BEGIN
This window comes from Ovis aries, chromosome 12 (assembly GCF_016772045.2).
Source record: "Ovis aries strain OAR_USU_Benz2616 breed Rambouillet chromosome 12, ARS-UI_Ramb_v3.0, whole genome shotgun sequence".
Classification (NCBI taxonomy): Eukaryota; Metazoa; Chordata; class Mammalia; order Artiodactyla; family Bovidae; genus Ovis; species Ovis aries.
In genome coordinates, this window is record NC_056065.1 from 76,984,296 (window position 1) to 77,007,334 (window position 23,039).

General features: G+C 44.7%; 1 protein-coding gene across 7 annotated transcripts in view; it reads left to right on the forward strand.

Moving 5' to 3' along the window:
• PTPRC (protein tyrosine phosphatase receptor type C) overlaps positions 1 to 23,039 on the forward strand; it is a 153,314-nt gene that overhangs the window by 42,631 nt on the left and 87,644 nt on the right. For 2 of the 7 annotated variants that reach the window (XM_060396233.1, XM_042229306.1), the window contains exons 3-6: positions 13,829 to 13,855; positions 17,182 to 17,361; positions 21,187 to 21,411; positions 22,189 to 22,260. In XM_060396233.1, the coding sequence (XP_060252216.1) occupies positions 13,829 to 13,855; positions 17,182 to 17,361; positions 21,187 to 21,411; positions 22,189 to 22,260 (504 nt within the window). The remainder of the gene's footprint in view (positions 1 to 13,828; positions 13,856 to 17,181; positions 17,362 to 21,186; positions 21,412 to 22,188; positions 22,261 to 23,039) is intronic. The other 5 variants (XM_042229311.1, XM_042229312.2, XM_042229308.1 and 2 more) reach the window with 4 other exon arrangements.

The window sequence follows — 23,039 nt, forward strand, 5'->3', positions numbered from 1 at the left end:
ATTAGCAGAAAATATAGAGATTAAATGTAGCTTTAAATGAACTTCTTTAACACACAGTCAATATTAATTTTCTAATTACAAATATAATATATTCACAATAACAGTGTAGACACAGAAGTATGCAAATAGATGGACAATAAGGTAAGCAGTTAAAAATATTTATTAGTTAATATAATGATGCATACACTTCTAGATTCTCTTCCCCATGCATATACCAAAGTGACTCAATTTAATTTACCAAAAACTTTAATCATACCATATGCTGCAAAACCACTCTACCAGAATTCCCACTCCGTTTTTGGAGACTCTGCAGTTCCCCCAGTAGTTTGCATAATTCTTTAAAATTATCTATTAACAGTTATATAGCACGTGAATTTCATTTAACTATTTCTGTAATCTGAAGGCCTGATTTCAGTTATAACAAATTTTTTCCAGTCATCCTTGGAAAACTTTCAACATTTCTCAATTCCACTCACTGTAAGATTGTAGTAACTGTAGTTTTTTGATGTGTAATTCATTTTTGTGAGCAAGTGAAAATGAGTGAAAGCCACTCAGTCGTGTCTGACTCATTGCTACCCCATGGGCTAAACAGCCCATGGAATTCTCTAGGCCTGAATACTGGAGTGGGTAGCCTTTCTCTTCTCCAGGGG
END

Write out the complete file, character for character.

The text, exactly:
This window comes from Ovis aries, chromosome 12 (assembly GCF_016772045.2).
Source record: "Ovis aries strain OAR_USU_Benz2616 breed Rambouillet chromosome 12, ARS-UI_Ramb_v3.0, whole genome shotgun sequence".
Classification (NCBI taxonomy): Eukaryota; Metazoa; Chordata; class Mammalia; order Artiodactyla; family Bovidae; genus Ovis; species Ovis aries.
In genome coordinates, this window is record NC_056065.1 from 76,984,296 (window position 1) to 77,007,334 (window position 23,039).

General features: G+C 44.7%; 1 protein-coding gene across 7 annotated transcripts in view; it reads left to right on the forward strand.

Moving 5' to 3' along the window:
• PTPRC (protein tyrosine phosphatase receptor type C) overlaps positions 1 to 23,039 on the forward strand; it is a 153,314-nt gene that overhangs the window by 42,631 nt on the left and 87,644 nt on the right. For 2 of the 7 annotated variants that reach the window (XM_060396233.1, XM_042229306.1), the window contains exons 3-6: positions 13,829 to 13,855; positions 17,182 to 17,361; positions 21,187 to 21,411; positions 22,189 to 22,260. In XM_060396233.1, the coding sequence (XP_060252216.1) occupies positions 13,829 to 13,855; positions 17,182 to 17,361; positions 21,187 to 21,411; positions 22,189 to 22,260 (504 nt within the window). The remainder of the gene's footprint in view (positions 1 to 13,828; positions 13,856 to 17,181; positions 17,362 to 21,186; positions 21,412 to 22,188; positions 22,261 to 23,039) is intronic. The other 5 variants (XM_042229311.1, XM_042229312.2, XM_042229308.1 and 2 more) reach the window with 4 other exon arrangements.

The window sequence follows — 23,039 nt, forward strand, 5'->3', positions numbered from 1 at the left end:
ATTAGCAGAAAATATAGAGATTAAATGTAGCTTTAAATGAACTTCTTTAACACACAGTCAATATTAATTTTCTAATTACAAATATAATATATTCACAATAACAGTGTAGACACAGAAGTATGCAAATAGATGGACAATAAGGTAAGCAGTTAAAAATATTTATTAGTTAATATAATGATGCATACACTTCTAGATTCTCTTCCCCATGCATATACCAAAGTGACTCAATTTAATTTACCAAAAACTTTAATCATACCATATGCTGCAAAACCACTCTACCAGAATTCCCACTCCGTTTTTGGAGACTCTGCAGTTCCCCCAGTAGTTTGCATAATTCTTTAAAATTATCTATTAACAGTTATATAGCACGTGAATTTCATTTAACTATTTCTGTAATCTGAAGGCCTGATTTCAGTTATAACAAATTTTTTCCAGTCATCCTTGGAAAACTTTCAACATTTCTCAATTCCACTCACTGTAAGATTGTAGTAACTGTAGTTTTTTGATGTGTAATTCATTTTTGTGAGCAAGTGAAAATGAGTGAAAGCCACTCAGTCGTGTCTGACTCATTGCTACCCCATGGGCTAAACAGCCCATGGAATTCTCTAGGCCTGAATACTGGAGTGGGTAGCCTTTCTCTTCTCCAGGGG